Hopefully you know the answer to this now, which is NO… Epic do not recover disk space for you, neither does Windows. But its probably better kept this way as even top corporations who consider themselves world leaders in tech ‘f’ things up regularly. Examples: 1 2… Basically, if you let software decide what to keep and what to delete, mistakes will happen. Potentially costing you your entire project or months of work… That’s why regular Backups to the Cloud and local / remote drives are critical. Remember Devs lose work on here weekly by not doing this…

Hey, thank you very much for taking the time for such an elaborate answer!

I’ve already read about most of the parts you mention, so I pretty much know what to manage/clean and when to do so. I guess it was just a bit unusual to get used to a concept of software which generates a lot of backup data with no control over it, gradually increasing data size without any safety precautions from filling up the hard drive.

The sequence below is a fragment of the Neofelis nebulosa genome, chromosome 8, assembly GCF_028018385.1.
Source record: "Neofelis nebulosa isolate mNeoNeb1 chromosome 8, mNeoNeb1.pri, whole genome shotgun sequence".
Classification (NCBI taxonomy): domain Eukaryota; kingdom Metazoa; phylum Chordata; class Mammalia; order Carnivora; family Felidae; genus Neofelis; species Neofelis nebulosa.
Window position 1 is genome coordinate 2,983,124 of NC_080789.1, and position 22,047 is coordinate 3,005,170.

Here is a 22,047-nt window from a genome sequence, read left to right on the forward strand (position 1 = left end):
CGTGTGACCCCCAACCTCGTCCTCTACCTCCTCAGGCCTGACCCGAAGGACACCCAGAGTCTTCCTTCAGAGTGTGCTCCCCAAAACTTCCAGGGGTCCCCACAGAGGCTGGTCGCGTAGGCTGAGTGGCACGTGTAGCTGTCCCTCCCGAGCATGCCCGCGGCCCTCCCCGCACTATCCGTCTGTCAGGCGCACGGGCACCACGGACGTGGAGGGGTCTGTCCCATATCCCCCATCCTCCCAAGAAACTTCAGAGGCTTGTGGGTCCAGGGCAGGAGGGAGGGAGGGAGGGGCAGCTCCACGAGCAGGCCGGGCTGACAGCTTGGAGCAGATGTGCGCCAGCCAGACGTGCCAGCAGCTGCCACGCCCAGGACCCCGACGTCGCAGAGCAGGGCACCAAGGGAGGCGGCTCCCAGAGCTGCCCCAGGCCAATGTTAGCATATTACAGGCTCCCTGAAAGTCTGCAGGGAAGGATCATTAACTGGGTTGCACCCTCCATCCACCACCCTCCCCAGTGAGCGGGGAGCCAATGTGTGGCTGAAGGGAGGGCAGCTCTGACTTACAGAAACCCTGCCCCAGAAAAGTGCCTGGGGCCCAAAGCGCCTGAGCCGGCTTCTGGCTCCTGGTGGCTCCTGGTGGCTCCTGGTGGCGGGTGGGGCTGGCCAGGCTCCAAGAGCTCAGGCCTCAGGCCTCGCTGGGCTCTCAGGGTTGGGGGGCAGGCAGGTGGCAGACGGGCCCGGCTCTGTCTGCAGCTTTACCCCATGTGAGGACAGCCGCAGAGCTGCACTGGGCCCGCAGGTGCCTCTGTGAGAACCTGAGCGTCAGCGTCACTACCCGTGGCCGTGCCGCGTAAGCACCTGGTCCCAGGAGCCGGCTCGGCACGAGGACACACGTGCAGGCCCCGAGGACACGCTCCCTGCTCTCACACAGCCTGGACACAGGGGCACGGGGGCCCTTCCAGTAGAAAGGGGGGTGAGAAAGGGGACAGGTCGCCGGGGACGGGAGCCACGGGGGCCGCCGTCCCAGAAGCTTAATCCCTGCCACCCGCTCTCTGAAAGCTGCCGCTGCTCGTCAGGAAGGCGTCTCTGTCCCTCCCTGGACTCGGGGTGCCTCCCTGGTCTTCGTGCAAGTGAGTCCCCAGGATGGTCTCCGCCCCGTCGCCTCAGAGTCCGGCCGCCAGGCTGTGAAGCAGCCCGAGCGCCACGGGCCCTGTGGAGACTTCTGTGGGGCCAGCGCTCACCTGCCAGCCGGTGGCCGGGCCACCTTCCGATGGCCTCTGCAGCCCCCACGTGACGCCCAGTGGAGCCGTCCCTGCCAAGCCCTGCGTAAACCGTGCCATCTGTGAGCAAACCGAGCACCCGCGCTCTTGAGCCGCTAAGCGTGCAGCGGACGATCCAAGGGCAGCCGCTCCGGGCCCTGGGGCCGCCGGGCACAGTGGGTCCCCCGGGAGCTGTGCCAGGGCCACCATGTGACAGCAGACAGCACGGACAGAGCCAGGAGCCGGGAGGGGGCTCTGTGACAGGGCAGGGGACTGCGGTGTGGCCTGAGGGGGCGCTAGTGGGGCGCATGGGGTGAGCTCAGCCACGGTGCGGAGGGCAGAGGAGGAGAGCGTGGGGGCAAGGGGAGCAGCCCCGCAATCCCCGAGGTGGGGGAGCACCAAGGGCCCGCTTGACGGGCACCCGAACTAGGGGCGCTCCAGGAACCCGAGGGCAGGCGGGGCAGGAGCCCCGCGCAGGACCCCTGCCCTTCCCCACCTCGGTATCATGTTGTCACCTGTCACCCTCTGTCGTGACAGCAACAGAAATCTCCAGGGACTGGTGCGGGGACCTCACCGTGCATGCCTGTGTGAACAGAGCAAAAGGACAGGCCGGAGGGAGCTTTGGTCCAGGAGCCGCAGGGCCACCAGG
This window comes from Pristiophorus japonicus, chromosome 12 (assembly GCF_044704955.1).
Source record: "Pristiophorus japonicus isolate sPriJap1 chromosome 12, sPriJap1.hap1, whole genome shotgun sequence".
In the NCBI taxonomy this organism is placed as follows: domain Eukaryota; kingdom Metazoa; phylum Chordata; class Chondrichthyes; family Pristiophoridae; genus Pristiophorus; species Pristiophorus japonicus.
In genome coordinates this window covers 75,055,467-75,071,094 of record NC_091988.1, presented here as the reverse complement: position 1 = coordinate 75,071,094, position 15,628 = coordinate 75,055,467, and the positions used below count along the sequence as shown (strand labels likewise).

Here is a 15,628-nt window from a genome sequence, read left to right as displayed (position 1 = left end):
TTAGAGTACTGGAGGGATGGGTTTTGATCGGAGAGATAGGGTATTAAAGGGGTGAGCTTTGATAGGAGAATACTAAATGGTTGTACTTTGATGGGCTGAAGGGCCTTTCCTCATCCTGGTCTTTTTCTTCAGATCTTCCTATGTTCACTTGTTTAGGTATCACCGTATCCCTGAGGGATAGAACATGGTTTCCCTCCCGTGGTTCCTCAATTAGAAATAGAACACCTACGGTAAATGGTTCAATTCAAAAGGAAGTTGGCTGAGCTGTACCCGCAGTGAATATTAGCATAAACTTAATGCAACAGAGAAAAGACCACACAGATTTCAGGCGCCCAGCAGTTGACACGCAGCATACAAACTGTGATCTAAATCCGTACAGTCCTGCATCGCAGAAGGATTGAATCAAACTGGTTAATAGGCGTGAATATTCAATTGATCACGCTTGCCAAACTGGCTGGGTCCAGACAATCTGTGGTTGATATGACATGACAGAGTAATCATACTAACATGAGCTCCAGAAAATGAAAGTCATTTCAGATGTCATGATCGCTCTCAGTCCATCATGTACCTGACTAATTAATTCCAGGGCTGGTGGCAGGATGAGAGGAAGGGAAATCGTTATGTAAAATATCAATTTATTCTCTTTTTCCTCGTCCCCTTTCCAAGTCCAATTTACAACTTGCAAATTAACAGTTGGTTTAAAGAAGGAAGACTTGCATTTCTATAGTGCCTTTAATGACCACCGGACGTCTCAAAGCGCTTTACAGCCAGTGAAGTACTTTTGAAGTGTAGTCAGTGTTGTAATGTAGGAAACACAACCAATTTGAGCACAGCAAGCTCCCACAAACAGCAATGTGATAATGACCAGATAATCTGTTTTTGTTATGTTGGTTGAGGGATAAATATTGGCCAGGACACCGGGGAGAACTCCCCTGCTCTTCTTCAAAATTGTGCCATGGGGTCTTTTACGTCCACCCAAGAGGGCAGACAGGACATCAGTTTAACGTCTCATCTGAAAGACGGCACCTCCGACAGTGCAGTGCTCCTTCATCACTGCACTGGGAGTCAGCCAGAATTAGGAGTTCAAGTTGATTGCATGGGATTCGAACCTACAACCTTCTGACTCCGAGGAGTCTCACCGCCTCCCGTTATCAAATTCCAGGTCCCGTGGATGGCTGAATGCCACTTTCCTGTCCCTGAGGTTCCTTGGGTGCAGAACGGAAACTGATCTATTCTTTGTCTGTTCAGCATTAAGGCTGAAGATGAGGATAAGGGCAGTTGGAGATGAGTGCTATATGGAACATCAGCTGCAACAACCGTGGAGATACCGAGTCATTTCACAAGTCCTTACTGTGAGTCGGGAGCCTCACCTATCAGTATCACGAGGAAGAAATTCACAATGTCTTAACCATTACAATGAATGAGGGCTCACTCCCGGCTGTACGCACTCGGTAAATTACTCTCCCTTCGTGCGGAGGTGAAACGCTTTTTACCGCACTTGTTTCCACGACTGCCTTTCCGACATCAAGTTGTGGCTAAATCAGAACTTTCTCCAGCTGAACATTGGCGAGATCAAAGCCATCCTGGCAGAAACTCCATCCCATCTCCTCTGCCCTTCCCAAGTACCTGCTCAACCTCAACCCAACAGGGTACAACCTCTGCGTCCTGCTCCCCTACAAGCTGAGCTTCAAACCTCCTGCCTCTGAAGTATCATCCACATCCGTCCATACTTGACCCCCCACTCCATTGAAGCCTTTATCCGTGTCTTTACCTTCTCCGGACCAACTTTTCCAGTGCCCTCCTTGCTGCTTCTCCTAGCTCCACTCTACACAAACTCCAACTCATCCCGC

I actually have 3 SSD drives + 1 HDD on my PC, one of the SSD being reserved for Unreal projects. It’s just 250GB, but only for the projects, nothing else. I was just thinking about it in terms of future scenarios, rather than something urgent.

I have also set up Git source control. Instead of backing it up to a GitHub or Bitbucket though, I’ve opted to push the repository to bare clone on my Google Drive instead, as 2TB for $9 a month is something Git hosting services can not top. Furthermore, I am already using GDrive to backup all of my other data too, so it’s nice to have it all in one place. I know it’s sub-optimal solution, but since I am working alone, not collaborating with anyone else, I think it should work.

So my final plan is to do Git commits relatively often, at least once every 2-3 days or so, have Git repository backed up on Gdrive, and then clean backups or migrate the projects as soon as disk space starts to be a real issue.

Thanks again for the help! :slight_smile: